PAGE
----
Because aspergillosis is not a reportable infection in the United States, the exact number of cases is difficult to determine. Milder, allergic forms of aspergillosis are more common than the invasive form of the infection.
Allergic bronchopulmonary aspergillosis (ABPA) likely affects between 1 and 15% of cystic fibrosis patients.1 One study calculated that 2.5% of adults who have asthma also have ABPA, which is approximately 4.8 million people worldwide.2 Of these 4.8 million people who have ABPA, an estimated 400,000 also have chronic pulmonary aspergillosis (CPA).2 Another 1.2 million people are estimated to have CPA as a sequel to tuberculosis,3 and over 70,000 people are estimated to have CPA as a complication of sarcoidosis.4
Invasive aspergillosis is uncommon and occurs primarily in immunocompromised people. The first population-based incidence estimates for invasive aspergillosis were obtained from laboratory surveillance conducted in the San Francisco Bay Area during 1992-1993 and suggested a yearly rate of 1 to 2 cases of aspergillosis per 100,000 population.5 However, the epidemiology of invasive Aspergillus infections has likely shifted since this time due to the increasing number of solid organ and stem cell transplant recipients and newer immunosuppressive agents.
Prospective surveillance among transplant recipients performed during 2001-2006 found that invasive aspergillosis was the most common type of fungal infection among stem cell transplant recipients6 and was the second-most common type of fungal infection among solid organ transplant recipients, with a 12-month cumulative incidence of 19%.7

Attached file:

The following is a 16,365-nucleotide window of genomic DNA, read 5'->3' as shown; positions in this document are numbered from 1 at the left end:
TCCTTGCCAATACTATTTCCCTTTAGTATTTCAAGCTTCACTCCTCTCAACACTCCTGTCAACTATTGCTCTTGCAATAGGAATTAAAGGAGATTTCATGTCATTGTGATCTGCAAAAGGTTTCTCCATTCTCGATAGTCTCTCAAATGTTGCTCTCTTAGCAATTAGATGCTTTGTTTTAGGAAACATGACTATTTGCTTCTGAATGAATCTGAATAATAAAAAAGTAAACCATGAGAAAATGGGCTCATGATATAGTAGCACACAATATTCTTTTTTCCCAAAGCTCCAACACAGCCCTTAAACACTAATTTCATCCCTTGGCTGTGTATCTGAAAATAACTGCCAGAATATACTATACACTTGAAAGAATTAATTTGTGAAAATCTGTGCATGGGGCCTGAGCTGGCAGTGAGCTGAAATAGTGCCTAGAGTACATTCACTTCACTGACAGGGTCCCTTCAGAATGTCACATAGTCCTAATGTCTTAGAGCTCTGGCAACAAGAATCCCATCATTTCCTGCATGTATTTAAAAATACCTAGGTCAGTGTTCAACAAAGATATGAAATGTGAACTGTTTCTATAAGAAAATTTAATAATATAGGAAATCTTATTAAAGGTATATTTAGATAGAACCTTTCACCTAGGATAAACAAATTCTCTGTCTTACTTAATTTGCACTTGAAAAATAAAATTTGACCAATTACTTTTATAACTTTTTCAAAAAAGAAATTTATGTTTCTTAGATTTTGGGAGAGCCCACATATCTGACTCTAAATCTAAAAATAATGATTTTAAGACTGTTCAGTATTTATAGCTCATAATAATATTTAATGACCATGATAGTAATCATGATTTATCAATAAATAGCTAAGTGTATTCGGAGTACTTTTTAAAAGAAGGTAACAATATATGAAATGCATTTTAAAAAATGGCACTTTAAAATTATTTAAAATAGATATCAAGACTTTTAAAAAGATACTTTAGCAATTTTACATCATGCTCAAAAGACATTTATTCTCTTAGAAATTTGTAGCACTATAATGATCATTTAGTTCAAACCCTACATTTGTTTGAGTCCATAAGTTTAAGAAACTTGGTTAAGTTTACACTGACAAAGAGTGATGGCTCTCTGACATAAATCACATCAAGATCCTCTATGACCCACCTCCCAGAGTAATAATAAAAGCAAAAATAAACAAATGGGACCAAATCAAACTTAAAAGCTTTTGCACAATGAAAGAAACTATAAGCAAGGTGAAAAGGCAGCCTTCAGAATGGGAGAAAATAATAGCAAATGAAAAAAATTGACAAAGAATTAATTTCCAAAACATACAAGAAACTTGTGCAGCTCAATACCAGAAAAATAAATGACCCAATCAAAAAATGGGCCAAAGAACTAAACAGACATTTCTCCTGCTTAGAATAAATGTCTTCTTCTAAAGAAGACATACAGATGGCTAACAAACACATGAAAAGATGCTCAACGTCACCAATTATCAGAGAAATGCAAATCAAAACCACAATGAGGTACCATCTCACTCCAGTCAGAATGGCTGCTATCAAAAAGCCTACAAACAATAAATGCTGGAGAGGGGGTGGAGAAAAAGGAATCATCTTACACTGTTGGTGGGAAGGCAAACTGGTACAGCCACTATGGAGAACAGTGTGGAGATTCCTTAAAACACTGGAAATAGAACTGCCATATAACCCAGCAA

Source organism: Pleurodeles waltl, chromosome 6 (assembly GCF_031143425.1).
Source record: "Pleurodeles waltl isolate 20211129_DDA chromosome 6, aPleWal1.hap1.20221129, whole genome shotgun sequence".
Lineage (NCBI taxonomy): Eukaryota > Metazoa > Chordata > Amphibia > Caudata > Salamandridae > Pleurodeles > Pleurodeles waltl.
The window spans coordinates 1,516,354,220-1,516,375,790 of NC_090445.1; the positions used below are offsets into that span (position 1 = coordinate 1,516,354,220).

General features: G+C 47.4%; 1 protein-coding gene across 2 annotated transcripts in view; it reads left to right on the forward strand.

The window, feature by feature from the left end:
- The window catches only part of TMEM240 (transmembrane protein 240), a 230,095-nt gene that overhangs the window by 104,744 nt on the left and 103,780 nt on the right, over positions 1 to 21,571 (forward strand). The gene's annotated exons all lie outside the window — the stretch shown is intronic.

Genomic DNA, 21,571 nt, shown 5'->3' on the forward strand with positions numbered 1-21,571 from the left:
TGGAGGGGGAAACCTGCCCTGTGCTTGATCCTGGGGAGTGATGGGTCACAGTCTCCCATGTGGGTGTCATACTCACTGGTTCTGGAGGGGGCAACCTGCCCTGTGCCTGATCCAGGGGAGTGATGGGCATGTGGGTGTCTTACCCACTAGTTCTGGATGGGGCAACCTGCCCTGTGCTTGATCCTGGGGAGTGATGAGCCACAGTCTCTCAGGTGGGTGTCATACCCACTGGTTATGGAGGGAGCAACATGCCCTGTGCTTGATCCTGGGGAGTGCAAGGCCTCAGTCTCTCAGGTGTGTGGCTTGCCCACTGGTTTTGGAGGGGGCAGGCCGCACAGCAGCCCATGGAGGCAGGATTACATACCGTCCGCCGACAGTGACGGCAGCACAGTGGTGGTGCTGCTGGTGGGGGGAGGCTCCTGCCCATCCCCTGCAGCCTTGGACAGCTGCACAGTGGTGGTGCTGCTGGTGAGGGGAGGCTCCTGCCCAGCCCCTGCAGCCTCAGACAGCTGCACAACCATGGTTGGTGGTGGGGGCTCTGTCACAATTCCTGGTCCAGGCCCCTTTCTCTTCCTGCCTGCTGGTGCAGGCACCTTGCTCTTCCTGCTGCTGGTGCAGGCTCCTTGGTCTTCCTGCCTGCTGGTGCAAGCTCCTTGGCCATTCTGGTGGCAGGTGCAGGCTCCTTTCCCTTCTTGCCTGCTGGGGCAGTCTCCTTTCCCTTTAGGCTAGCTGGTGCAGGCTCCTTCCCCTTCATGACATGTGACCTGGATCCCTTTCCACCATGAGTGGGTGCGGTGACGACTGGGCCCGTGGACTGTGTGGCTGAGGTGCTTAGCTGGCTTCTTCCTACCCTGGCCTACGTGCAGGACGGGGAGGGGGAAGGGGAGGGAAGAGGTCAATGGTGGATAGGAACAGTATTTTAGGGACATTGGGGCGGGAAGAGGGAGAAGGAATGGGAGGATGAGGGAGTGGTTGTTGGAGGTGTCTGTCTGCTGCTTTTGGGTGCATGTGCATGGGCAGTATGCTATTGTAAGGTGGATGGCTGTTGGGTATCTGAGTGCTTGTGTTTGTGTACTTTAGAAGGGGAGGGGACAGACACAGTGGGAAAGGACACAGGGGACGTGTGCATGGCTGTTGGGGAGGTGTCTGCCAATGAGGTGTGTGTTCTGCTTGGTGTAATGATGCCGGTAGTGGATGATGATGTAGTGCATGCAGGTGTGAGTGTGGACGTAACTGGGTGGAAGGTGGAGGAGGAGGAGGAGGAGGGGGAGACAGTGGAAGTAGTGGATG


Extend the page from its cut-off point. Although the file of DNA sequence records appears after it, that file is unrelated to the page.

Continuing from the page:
Although most cases of aspergillosis are sporadic (not part of an outbreak), outbreaks of invasive aspergillosis occasionally occur in hospitalized patients. Invasive aspergillosis outbreaks are often found to be associated with hospital construction or renovation, which can increase the amount of airborne Aspergillus, resulting in respiratory infections or surgical site infections in high-risk patients.8,9 Outbreaks of primary cutaneous aspergillosis and central nervous system aspergillosis in association with the use of contaminated medical devices have also been described.10, 11 The incubation period for aspergillosis is unclear and likely varies depending on the dose of Aspergillus and the host immune response.
Allergic forms of aspergillosis such as allergic bronchopulmonary aspergillosis (ABPA) and allergic Aspergillus sinusitis are generally not life-threatening.
In contrast, although invasive aspergillosis is uncommon, it is a serious infection and can be a major cause of mortality in immunocompromised patients. For example, a large prospective study found that the one-year survival for people who had invasive aspergillosis was 59% among solid organ transplant recipients7 and 25% among stem cell transplant recipients.6